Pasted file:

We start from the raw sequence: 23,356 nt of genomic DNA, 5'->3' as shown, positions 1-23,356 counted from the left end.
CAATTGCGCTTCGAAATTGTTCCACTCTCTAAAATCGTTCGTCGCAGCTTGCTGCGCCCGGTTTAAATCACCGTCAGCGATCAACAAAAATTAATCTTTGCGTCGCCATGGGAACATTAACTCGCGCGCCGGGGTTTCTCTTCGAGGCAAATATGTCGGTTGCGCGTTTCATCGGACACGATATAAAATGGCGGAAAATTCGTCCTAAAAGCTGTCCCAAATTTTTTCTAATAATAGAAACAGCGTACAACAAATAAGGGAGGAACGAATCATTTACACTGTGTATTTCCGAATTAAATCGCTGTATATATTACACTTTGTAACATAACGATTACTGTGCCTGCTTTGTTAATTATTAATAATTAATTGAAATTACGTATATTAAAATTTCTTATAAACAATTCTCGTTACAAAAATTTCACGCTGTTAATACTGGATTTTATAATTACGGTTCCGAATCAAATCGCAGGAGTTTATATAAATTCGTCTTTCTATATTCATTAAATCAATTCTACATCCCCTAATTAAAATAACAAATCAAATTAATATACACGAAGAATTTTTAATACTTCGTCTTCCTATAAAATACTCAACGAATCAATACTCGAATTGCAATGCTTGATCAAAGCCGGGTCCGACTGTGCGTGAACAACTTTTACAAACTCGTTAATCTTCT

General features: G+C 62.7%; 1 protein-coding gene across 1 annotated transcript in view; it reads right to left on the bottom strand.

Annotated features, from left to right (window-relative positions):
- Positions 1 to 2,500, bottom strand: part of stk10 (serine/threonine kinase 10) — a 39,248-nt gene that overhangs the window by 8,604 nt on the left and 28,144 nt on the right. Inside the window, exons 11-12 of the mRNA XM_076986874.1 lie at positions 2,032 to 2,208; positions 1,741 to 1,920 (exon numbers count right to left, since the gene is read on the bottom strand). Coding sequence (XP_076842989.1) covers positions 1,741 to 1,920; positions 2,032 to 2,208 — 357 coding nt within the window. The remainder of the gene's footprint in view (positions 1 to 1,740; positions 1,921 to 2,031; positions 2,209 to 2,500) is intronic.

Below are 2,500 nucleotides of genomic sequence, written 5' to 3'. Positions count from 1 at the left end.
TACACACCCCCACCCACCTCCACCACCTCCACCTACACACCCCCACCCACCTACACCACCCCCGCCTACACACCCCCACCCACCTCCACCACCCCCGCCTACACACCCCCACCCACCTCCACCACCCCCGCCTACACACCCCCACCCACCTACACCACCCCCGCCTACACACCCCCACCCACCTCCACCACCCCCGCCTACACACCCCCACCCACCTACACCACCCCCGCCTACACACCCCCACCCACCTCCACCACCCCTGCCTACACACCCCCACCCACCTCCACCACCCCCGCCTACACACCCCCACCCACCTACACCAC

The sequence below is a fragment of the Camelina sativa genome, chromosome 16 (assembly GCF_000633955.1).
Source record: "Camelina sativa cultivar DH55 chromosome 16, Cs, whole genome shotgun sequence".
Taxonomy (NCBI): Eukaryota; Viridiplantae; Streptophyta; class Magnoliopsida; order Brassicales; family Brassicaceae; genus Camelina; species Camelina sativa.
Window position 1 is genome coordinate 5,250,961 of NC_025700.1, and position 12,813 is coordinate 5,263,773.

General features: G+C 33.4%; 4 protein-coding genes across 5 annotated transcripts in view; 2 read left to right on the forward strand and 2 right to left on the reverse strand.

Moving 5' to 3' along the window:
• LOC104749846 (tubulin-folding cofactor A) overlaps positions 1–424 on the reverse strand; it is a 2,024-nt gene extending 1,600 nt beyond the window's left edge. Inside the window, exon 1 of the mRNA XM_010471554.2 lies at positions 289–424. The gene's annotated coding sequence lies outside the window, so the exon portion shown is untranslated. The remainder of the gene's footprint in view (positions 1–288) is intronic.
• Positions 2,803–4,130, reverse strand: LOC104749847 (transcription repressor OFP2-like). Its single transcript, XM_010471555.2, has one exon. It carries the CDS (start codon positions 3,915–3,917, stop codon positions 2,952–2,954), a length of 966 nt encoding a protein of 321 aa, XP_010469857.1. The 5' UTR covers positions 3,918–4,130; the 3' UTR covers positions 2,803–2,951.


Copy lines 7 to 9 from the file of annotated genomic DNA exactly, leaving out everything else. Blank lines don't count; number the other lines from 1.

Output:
TACACACCCCCACCCACCTCCACCACCTCCACCTACACACCCCCACCCACCTACACCACCCCCGCCTACACACCCCCACCCACCTCCACCACCCCCGCCTACACACCCCCACCCACCTCCACCACCCCCGCCTACACACCCCCACCCACCTACACCACCCCCGCCTACACACCCCCACCCACCTCCACCACCCCCGCCTACACACCCCCACCCACCTACACCACCCCCGCCTACACACCCCCACCCACCTCCACCACCCCTGCCTACACACCCCCACCCACCTCCACCACCCCCGCCTACACACCCCCACCCACCTACACCAC

The sequence below is a fragment of the Camelina sativa genome, chromosome 16 (assembly GCF_000633955.1).
Source record: "Camelina sativa cultivar DH55 chromosome 16, Cs, whole genome shotgun sequence".